Bodosakis with Ioannis Metaxas

In 1934 Bododaskis became the proprietor of the Greek Powder and Cartridge Company, (GPCC) the largest arms manufacturer in Greece. The company was founded in 1874 by in 1887 was joined by the Malsiniotis Brothers. The acronym ‘Pyrkal’ was used later. In addition to ammunition and explosives, the company was a firearms manufacturer, most notably crating the advanced EPK machine-gun. After an introduction to General Ioannis Metaxas by the Governor of the Bank of Greece involving a discussion about Metaxas’s son-in-law joining the company, he and Metaxas became good friends and a year later Bodosakis helped finance Metaxas’ political rise. When the Metaxas Dictatorship finally came to power, Bodosakis was repaid by gaining the government’s backing to expand the GPCC and that year he secure a contract in Paris to supply 7mm cartridges for the rifles needed by the Spanish Republicans. That contract made the arms trade the largest industry in Greece after tobacco.

1937 Militia women in Madrid. Spanish Civil War.


Arms dealing is a murky area often necessitating one country supply another via a third party. In 1936-37 during the Spanish Civil war, German arms were supplied to the Republicans from a company controlled by Herman Goring – Rheinmetal-Borsig – even though German forces were supposed to be fighting with the Nationalists. Bodosakis became a middle man. Arms were shipped to Greece and then transferred on ships “sailing to Mexico” according to the documents. In 1937-38 shipments from Rheinmetal-Borsig were worth around 40 million Reich mark each. In 1937 Bodosakis signed a contract for ammunition to the Republic for GP2.1 million in hard currency. At about the same time, Pyrkal provided armaments to Chiang-Kai-shek’s forces in the Chinese Civil War, to Palestine in the Arab revolt, and ironically of all, to Turkey.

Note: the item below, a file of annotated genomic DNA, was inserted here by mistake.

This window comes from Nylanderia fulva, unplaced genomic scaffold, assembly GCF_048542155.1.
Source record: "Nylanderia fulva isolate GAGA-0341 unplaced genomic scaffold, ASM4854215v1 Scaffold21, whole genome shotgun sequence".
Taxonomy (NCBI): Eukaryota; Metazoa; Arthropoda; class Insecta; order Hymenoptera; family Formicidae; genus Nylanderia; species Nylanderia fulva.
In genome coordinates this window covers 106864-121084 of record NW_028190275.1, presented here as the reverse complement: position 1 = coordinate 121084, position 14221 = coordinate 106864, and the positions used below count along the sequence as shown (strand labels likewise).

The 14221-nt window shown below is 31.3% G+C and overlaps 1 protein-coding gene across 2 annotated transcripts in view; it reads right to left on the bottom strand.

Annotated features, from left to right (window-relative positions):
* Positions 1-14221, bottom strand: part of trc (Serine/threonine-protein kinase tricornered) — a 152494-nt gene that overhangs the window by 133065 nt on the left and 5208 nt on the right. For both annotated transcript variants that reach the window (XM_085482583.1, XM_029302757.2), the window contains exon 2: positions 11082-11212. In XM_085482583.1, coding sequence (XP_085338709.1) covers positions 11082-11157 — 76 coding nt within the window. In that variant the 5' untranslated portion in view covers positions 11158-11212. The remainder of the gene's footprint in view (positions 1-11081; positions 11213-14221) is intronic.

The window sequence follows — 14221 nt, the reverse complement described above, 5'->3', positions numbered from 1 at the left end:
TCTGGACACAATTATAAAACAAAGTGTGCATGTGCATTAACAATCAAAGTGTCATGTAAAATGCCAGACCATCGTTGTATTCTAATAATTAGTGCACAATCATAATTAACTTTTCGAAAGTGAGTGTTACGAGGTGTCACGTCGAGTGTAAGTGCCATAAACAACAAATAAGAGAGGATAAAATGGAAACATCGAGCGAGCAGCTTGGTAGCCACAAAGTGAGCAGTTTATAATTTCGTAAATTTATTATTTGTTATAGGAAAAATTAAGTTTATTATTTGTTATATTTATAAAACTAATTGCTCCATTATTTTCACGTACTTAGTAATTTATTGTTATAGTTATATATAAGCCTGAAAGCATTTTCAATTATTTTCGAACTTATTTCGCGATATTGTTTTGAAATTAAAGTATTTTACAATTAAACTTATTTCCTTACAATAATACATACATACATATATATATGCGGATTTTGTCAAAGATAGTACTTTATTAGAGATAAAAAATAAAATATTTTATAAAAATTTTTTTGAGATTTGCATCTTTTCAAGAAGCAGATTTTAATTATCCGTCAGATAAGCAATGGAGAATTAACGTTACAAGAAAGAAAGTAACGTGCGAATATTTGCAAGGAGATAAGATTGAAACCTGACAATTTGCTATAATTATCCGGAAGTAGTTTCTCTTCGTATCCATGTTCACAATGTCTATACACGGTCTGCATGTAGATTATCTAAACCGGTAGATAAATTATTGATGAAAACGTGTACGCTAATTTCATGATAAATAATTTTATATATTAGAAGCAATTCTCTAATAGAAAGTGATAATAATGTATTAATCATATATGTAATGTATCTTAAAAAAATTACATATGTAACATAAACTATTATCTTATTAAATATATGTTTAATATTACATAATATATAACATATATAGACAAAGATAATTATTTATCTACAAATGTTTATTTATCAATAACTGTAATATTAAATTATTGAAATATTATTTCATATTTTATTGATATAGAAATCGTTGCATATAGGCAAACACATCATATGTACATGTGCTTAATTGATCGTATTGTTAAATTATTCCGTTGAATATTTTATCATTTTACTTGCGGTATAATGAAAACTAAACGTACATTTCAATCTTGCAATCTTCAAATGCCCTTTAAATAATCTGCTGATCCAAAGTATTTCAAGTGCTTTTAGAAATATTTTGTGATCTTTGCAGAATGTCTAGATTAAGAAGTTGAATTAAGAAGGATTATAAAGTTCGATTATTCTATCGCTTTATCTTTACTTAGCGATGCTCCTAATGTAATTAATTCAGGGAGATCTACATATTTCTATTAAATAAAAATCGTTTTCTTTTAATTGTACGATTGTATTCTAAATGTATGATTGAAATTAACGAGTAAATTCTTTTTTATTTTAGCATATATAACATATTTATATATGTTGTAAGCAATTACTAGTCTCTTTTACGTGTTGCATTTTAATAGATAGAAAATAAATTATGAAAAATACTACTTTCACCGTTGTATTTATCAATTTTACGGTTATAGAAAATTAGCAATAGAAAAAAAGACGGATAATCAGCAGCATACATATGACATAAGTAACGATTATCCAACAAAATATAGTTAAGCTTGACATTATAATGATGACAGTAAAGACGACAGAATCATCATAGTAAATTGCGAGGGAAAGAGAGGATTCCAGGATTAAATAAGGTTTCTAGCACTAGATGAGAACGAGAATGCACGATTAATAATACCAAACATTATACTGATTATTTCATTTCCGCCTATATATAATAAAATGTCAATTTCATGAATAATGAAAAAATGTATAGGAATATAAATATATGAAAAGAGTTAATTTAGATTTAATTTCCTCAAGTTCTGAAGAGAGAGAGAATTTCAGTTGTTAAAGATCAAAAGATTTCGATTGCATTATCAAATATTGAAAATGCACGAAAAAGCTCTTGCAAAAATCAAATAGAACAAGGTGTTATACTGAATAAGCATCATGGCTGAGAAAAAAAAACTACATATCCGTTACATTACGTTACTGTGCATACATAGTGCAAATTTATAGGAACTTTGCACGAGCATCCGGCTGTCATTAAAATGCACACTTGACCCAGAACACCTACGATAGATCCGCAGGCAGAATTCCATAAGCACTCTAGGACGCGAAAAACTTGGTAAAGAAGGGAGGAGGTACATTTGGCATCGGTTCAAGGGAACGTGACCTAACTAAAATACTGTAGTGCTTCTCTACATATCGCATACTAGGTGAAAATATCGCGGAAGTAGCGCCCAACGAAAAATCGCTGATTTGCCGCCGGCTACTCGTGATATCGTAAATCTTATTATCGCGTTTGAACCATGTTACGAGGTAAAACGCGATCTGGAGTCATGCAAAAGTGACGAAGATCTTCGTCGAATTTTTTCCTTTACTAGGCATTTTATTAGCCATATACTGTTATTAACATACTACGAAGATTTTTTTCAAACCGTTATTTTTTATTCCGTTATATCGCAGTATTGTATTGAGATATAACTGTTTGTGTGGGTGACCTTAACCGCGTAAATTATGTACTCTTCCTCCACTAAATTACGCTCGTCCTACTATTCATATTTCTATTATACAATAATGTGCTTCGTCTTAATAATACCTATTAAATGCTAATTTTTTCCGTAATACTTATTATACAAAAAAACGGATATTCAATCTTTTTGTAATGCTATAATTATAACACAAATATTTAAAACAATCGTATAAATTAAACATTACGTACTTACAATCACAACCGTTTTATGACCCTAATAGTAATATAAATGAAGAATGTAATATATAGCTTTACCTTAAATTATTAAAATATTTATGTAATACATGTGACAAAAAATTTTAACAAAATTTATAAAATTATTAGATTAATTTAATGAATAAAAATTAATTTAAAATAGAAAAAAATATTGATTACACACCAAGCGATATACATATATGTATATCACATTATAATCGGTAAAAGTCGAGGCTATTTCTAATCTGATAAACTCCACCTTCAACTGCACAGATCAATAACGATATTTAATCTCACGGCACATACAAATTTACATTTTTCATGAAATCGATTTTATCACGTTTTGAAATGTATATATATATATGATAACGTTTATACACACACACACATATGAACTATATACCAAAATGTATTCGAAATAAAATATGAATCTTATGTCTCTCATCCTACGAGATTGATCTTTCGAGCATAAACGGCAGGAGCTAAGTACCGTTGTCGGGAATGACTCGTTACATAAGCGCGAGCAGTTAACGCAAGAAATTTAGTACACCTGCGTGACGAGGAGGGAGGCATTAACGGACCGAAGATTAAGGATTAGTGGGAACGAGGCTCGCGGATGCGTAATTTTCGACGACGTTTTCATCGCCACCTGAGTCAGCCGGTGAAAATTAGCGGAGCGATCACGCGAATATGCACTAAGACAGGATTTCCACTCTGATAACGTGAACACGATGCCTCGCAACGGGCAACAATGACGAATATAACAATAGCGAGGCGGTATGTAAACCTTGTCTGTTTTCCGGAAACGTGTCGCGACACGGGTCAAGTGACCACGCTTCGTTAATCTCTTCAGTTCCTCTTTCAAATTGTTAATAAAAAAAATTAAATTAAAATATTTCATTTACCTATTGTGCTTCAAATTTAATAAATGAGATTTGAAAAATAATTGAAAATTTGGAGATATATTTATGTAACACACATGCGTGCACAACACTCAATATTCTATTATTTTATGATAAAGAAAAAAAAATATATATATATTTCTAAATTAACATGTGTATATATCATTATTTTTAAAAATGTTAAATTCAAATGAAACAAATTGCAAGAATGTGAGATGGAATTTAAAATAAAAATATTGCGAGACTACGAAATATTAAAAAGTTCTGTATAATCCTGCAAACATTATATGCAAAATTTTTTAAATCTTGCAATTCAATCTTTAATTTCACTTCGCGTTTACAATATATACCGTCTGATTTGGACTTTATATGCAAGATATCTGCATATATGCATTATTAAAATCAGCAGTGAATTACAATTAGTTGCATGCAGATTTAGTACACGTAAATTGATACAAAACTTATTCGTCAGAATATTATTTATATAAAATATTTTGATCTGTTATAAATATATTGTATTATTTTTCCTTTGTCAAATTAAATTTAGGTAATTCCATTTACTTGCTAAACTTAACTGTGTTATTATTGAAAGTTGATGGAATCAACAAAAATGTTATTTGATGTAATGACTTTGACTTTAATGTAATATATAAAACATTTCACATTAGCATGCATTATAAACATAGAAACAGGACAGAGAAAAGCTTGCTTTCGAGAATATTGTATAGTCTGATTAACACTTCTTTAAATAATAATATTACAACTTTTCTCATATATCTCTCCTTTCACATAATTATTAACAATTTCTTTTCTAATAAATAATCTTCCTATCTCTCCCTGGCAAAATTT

Onassis and Bodosakis

In the events leading up to WWII the company facilities were used by German forces, but by the end of the war the company lay in ruins, having been looted by the retreating German forces. After the war, in a twist of fate, the company started to produce metal products and consumer goods first for the Greek Army and then for Nato and West Germany. The rebirth was to last several more decades. Because of Bodosakis’ arms trading, he has often been referred to as the latter-day arms dealer to Sir Basil Zaharoff by the Greek and foreign press. Zaharoff, also known as Basileis Zacharias made his name and his fortune during the First World War. Both have much in common. Zaharoff was an Asia-Minor Greek from Istanbul. He was knighted in Britain. When he died in 1936, he left a considerable fortune to the Greek State. After his death in 1979, the family of Bodosakis did the same, setting up the charitable philanthropic foundation to reward work from education, engineering, the sciences, health and to promote the Hellenic Culture.

 The Embroiderer is a beautifully written novel spanning the 19th and 20th centuries, set against the backdrop of the Greek War of Independence. It was published on 5th November 2014 and is available to buy in paperback and as an ebook.

You can order from all good bookshops and online retailers.